Cristina's Library

Joie de livres

Buy a book

booksLast year, I made the tragic mistake of going to Yorkdale mall on the first Saturday of December.

A deafening barrage of shrieking children, frantic parents, lazy walkers, loud talkers, anxious employees, aggressive hagglers, and booming holiday music hit me upon entering. It was a depressing composition of repeated staccato notes, in the phrases of “I’m sorry” and “Excuse me” and “Watch out!”

I felt like I was on fast-forward, my heart palpitating, head spinning, and green tea sloshing mercilessly out of its cup, burning my fingers.

Meandering through the crowds, I overheard different pieces of survival advice in conversation:

“Oh, I always have a big breakfast beforehand.”

“Take a few deep breaths, and you’ll be fine.”

“Coffee. A lot of coffee.”

It seemed that I was the only person who did not know what to do or where to go. I did not walk briskly through the mall with an intended road map in mind (first Williams-Sonoma for dad, then Roots for mom – she just loves those wool socks). The truth is, I possess none of the skills of a professional shopper. I wander, I look around, I pick up and put down. I found myself taking small steps and small sips of tea, gazing at items in store windows for a short time before moving on, my body gently rocked side-to-side by the rushing crowd.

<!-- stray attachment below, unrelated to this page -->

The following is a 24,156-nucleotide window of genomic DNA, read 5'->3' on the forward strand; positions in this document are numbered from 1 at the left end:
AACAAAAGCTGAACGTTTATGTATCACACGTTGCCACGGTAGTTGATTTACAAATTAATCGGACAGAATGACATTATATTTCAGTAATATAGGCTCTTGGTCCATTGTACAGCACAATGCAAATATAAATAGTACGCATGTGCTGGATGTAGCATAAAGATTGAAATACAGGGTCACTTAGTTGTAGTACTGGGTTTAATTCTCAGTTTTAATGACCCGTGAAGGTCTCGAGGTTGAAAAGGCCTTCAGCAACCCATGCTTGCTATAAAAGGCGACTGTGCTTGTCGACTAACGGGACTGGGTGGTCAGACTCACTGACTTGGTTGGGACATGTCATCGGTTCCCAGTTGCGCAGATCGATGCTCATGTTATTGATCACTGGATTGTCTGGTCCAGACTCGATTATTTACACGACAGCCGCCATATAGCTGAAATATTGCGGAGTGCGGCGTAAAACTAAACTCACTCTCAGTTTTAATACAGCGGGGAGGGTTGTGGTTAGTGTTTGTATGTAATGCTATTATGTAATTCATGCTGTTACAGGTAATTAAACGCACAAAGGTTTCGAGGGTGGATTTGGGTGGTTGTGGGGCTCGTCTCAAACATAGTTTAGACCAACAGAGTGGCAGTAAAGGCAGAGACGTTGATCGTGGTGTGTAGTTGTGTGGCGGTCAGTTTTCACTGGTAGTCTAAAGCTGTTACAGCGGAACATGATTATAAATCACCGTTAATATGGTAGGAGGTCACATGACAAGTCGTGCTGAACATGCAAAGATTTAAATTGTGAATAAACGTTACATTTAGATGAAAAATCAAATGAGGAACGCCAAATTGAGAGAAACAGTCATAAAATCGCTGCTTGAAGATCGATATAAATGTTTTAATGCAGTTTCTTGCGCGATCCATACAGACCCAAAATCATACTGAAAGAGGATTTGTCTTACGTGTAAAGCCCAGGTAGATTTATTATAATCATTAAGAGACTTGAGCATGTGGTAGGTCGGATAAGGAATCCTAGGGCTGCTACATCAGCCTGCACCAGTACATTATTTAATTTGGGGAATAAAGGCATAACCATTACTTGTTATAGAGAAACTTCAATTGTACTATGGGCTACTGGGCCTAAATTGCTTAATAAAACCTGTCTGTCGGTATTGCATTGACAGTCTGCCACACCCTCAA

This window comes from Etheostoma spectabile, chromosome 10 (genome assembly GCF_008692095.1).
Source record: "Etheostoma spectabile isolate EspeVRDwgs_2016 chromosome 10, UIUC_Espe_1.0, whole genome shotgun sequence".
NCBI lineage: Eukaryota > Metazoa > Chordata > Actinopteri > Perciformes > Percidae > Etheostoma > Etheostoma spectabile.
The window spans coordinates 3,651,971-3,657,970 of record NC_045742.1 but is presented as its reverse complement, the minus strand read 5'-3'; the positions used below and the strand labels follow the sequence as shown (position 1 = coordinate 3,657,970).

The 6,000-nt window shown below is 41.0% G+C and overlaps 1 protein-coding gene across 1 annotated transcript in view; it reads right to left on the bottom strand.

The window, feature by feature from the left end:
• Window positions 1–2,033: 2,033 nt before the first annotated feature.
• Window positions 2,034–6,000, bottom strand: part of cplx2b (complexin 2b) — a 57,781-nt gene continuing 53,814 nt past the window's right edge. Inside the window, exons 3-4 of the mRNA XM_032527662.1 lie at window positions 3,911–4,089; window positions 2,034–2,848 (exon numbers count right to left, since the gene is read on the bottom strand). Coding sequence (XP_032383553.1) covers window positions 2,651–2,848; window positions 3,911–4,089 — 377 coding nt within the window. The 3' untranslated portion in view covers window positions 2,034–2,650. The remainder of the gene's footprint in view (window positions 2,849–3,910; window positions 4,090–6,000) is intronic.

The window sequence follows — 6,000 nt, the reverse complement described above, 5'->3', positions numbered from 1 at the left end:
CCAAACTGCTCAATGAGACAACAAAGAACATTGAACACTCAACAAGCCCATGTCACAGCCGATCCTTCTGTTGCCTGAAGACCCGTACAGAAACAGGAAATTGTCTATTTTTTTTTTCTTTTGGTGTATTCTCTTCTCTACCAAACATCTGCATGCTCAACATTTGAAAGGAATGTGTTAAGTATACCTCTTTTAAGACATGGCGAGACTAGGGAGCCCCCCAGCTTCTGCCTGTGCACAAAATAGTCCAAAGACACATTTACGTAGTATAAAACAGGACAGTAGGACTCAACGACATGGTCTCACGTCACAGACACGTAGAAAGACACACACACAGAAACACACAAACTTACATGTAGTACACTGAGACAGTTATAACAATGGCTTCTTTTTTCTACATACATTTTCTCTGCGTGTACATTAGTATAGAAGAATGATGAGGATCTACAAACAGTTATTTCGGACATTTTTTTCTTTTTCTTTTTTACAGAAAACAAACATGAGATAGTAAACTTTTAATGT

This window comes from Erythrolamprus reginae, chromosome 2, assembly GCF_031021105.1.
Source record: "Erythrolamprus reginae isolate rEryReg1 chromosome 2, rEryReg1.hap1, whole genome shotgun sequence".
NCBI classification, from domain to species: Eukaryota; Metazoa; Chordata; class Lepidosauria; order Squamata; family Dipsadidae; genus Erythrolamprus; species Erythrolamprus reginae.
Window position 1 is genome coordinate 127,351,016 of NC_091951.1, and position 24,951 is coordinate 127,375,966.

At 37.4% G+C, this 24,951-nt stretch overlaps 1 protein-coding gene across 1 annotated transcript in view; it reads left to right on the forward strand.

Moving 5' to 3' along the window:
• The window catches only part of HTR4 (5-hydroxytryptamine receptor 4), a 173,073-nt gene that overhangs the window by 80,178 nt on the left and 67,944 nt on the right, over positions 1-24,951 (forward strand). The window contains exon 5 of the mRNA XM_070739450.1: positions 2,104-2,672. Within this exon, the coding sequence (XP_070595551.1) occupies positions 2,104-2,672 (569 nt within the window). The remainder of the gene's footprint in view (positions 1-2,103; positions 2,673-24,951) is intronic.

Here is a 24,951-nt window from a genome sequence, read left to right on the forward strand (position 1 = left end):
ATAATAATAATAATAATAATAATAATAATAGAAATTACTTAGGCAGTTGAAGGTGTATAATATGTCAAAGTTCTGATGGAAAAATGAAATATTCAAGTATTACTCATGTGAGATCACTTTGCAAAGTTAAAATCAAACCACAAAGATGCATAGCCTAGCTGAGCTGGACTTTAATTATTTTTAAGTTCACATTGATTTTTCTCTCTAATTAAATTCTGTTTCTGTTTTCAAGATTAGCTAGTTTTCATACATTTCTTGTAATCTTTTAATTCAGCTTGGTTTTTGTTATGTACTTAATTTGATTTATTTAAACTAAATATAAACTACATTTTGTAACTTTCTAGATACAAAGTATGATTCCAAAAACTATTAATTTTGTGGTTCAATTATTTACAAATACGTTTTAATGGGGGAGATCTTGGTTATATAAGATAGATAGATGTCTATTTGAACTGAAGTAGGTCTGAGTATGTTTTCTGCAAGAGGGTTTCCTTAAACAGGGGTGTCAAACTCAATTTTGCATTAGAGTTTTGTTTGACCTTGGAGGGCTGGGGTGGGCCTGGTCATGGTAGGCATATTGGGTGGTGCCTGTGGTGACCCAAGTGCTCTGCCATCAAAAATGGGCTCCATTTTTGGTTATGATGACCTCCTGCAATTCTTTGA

Finally, I made it to the front of the bookstore.

Ah, peace and quiet.

Unsurprisingly, here, I finished most of my holiday shopping. It really is that easy. And if you believe your loved ones are not big readers, I beg you to think again. There’s an escape route for everyone.

They might like Canlit, non-fiction, romance, mystery, history, or art. They might have an idol, a pet, a New Year’s resolution to finally start yoga, a desire to learn French, or an inexplicable relationship with Mexican cuisine. There’s a book for them.

There are cookbooks, how-tos, big and beautiful photography tomes, literature on the performing arts, language, business, or travel. There are books for kids, teens, tweens, adults, grandparents. There’s a book for the plumber, the private dancer, the stay-at-home parent, the cheese addict, the architect, the storyteller, the graphic designer, the cinephile, the writer, the baker-on-the-side, the teacher, the music buff, or the wine aficionado in your life.

And in no way am I limiting the selection to shiny new hardcovers or glossy paperbacks. Do you have a book in your own collection that you think might benefit a close friend or relative? Give it to them. Let them know why. Books, and the stories inside of them, are meant to be recycled into new hands.